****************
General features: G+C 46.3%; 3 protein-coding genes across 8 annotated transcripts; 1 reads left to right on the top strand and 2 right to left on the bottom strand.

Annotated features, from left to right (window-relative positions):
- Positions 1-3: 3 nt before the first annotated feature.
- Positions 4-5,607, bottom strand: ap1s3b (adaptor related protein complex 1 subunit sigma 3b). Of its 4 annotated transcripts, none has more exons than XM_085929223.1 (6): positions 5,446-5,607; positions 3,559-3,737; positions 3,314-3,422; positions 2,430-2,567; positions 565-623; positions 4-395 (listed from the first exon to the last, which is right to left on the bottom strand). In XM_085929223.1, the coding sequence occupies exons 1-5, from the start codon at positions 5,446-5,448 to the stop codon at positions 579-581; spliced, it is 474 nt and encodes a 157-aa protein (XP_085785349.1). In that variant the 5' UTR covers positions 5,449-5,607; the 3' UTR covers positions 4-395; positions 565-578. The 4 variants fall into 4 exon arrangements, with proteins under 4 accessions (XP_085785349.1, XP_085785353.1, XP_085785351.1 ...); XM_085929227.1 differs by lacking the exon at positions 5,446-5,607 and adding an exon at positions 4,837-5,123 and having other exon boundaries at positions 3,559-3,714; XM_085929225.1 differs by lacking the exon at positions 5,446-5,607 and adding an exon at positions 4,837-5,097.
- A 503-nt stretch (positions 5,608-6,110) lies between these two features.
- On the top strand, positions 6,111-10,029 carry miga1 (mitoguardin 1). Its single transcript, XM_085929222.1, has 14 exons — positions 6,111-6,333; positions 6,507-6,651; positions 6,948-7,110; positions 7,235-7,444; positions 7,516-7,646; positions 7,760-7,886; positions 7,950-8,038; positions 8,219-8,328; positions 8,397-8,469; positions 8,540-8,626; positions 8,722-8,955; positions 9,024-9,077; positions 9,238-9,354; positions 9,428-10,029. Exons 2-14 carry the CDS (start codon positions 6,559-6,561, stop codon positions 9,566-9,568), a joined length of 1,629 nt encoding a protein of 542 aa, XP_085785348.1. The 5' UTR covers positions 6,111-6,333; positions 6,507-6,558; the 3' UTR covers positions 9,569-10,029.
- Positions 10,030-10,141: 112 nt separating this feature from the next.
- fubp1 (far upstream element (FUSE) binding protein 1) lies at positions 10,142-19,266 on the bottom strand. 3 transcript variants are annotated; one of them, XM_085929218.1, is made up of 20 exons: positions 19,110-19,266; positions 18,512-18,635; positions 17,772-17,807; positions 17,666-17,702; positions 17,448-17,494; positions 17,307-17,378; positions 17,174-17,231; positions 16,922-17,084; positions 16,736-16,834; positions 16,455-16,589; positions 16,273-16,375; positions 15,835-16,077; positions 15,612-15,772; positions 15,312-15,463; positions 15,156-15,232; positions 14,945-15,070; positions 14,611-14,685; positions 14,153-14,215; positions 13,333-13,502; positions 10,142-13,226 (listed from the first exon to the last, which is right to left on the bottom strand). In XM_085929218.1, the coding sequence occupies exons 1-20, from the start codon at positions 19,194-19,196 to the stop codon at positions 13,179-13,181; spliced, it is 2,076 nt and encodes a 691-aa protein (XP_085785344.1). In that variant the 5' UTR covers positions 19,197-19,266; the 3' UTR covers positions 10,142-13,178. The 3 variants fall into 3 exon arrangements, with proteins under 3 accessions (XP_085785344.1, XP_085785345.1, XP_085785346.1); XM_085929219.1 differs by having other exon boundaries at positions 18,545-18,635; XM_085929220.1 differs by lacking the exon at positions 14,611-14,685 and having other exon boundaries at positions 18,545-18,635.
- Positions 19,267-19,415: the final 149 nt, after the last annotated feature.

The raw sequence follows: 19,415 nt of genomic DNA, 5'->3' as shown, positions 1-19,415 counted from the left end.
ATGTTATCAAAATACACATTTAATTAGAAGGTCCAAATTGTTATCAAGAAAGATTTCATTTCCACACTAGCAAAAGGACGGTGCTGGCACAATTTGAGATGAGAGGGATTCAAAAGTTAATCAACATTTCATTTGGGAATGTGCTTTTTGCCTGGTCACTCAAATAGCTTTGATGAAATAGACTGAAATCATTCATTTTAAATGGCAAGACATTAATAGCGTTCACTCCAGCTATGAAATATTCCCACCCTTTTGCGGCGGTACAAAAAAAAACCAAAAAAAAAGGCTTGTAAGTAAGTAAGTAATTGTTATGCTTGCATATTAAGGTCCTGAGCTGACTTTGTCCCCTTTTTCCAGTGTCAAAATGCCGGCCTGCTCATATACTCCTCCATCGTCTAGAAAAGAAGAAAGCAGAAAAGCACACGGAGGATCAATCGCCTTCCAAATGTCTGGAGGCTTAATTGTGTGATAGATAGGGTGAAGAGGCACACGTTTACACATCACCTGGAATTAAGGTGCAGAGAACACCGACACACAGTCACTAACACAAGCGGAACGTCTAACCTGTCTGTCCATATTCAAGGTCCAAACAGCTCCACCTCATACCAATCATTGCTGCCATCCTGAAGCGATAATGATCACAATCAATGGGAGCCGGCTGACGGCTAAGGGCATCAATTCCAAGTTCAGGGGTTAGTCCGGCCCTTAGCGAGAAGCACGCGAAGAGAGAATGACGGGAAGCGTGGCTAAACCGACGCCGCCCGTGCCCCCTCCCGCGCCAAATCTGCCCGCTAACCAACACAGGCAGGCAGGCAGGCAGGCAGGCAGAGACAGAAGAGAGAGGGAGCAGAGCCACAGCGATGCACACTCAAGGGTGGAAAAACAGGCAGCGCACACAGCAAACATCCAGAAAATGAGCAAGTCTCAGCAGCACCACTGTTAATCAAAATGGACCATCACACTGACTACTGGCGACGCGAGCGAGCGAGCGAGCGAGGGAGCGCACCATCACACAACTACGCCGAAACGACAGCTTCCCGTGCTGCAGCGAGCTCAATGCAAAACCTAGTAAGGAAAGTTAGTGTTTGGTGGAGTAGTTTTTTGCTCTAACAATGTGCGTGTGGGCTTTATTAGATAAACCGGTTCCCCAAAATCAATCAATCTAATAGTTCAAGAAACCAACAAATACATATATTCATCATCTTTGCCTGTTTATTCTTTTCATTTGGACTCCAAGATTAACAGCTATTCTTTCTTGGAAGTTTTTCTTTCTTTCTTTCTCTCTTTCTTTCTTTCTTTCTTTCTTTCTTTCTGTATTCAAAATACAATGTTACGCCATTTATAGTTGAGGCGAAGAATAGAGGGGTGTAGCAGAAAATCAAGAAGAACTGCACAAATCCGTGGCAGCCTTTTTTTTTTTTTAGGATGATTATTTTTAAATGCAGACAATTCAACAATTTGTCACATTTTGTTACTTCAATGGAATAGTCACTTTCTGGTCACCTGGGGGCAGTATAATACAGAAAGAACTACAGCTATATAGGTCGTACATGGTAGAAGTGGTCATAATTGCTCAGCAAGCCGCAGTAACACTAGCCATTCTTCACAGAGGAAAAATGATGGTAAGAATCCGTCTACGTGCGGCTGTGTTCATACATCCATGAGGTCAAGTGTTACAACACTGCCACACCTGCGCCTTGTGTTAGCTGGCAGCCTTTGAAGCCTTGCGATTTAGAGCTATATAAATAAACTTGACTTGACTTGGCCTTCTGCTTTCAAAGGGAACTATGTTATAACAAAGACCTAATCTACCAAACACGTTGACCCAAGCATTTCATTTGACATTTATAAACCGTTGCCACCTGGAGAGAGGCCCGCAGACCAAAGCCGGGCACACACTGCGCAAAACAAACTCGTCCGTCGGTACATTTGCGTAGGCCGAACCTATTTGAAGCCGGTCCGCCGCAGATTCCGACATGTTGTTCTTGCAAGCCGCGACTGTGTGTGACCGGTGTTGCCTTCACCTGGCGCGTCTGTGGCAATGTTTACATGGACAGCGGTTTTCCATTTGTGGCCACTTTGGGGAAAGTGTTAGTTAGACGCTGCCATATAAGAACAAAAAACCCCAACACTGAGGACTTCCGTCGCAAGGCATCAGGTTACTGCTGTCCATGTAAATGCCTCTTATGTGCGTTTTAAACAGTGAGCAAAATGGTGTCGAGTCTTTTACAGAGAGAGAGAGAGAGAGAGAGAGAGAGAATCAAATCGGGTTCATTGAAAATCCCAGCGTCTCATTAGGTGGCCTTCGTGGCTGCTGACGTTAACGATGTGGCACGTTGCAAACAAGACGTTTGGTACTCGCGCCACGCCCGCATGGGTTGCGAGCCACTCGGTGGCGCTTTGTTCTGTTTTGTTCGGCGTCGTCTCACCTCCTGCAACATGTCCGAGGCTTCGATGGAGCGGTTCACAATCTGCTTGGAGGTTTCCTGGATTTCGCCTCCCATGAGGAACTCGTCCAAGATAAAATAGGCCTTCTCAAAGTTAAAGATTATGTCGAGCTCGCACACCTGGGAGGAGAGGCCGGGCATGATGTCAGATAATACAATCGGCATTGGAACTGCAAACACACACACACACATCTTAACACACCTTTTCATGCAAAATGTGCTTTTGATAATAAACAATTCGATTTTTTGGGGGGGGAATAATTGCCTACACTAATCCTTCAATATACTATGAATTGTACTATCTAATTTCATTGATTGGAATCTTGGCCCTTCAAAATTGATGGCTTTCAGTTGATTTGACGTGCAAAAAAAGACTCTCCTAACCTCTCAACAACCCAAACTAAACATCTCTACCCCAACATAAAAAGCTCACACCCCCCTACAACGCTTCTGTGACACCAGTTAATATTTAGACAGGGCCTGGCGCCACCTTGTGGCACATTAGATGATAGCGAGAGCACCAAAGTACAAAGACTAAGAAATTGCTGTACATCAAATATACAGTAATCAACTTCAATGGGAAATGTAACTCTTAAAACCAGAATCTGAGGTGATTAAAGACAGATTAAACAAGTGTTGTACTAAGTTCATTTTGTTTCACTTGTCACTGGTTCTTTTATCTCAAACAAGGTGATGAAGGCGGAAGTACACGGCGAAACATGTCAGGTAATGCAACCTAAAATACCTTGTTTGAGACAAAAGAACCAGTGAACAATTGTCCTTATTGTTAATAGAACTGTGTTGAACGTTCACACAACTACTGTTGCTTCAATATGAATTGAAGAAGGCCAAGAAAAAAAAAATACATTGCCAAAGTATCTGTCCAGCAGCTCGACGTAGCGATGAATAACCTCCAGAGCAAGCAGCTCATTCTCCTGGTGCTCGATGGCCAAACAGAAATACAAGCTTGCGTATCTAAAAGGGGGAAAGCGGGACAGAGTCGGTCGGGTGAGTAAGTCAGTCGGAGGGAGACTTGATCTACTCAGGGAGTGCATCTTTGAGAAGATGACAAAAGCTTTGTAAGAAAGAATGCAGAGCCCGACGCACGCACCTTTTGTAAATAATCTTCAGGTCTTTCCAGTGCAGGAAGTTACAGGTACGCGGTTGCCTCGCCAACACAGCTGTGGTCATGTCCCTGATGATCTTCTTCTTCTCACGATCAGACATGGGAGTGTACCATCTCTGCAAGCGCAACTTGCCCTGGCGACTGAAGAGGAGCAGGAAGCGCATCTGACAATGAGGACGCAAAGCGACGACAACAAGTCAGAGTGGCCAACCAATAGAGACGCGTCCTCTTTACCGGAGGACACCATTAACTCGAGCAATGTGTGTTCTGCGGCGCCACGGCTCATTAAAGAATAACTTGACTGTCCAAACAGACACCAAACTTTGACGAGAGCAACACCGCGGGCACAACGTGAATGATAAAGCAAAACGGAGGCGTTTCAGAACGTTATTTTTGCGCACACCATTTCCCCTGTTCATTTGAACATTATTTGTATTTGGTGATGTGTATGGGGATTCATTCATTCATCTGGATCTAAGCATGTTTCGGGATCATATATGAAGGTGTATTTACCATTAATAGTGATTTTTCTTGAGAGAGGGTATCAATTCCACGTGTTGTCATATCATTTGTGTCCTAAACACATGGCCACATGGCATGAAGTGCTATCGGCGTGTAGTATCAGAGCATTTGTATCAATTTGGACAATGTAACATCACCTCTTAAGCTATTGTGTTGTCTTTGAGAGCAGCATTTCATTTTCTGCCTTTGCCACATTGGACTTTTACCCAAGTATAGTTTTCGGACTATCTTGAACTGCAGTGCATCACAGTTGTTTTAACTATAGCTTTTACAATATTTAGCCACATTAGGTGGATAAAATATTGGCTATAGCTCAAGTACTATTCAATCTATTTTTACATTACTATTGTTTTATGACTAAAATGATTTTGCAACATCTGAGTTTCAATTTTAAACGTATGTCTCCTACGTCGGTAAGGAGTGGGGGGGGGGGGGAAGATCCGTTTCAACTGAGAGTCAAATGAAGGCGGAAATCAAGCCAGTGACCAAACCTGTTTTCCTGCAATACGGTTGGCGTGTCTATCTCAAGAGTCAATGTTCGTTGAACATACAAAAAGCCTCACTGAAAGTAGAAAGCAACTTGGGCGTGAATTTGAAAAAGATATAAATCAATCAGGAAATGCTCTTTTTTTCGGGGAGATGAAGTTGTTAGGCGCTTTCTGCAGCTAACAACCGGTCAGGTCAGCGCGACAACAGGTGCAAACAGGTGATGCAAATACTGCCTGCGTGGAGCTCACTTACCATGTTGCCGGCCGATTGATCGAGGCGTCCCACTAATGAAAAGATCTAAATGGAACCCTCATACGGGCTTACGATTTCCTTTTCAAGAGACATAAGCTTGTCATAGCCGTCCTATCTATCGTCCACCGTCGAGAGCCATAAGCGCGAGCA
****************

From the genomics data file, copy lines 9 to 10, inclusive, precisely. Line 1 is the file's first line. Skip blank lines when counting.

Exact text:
- Positions 19,267-19,415: the final 149 nt, after the last annotated feature.

The raw sequence follows: 19,415 nt of genomic DNA, 5'->3' as shown, positions 1-19,415 counted from the left end.